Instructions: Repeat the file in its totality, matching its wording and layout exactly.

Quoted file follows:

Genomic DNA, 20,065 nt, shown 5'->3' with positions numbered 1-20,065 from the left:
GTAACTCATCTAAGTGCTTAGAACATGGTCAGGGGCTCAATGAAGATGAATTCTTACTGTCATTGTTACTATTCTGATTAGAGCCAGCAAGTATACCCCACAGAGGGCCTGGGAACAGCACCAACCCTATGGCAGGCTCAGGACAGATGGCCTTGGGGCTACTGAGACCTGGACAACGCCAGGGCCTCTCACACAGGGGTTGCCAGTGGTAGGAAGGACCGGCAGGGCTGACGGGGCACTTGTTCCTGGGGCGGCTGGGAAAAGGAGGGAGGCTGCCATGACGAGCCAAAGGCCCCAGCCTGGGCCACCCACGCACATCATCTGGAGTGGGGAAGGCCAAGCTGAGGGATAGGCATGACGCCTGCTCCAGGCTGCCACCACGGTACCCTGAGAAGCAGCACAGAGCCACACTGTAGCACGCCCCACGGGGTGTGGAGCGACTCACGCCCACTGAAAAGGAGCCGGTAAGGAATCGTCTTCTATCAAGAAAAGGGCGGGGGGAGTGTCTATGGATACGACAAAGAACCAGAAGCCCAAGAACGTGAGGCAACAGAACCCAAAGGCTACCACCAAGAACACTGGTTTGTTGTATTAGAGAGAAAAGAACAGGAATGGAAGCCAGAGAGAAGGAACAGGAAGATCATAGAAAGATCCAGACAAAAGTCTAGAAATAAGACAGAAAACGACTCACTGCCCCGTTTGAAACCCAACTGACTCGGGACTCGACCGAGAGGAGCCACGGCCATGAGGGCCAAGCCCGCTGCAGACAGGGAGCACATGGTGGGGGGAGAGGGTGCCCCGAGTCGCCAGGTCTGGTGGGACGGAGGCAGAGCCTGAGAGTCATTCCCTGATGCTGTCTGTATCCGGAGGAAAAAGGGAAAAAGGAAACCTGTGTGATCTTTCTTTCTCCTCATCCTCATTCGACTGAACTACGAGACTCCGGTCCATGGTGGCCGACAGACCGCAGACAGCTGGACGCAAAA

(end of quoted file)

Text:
Genomic DNA, 20,065 nt, shown 5'->3' with positions numbered 1-20,065 from the left:
GTAACTCATCTAAGTGCTTAGAACATGGTCAGGGGCTCAATGAAGATGAATTCTTACTGTCATTGTTACTATTCTGATTAGAGCCAGCAAGTATACCCCACAGAGGGCCTGGGAACAGCACCAACCCTATGGCAGGCTCAGGACAGATGGCCTTGGGGCTACTGAGACCTGGACAACGCCAGGGCCTCTCACACAGGGGTTGCCAGTGGTAGGAAGGACCGGCAGGGCTGACGGGGCACTTGTTCCTGGGGCGGCTGGGAAAAGGAGGGAGGCTGCCATGACGAGCCAAAGGCCCCAGCCTGGGCCACCCACGCACATCATCTGGAGTGGGGAAGGCCAAGCTGAGGGATAGGCATGACGCCTGCTCCAGGCTGCCACCACGGTACCCTGAGAAGCAGCACAGAGCCACACTGTAGCACGCCCCACGGGGTGTGGAGCGACTCACGCCCACTGAAAAGGAGCCGGTAAGGAATCGTCTTCTATCAAGAAAAGGGCGGGGGGAGTGTCTATGGATACGACAAAGAACCAGAAGCCCAAGAACGTGAGGCAACAGAACCCAAAGGCTACCACCAAGAACACTGGTTTGTTGTATTAGAGAGAAAAGAACAGGAATGGAAGCCAGAGAGAAGGAACAGGAAGATCATAGAAAGATCCAGACAAAAGTCTAGAAATAAGACAGAAAACGACTCACTGCCCCGTTTGAAACCCAACTGACTCGGGACTCGACCGAGAGGAGCCACGGCCATGAGGGCCAAGCCCGCTGCAGACAGGGAGCACATGGTGGGGGGAGAGGGTGCCCCGAGTCGCCAGGTCTGGTGGGACGGAGGCAGAGCCTGAGAGTCATTCCCTGATGCTGTCTGTATCCGGAGGAAAAAGGGAAAAAGGAAACCTGTGTGATCTTTCTTTCTCCTCATCCTCATTCGACTGAACTACGAGACTCCGGTCCATGGTGGCCGACAGACCGCAGACAGCTGGACGCAAAA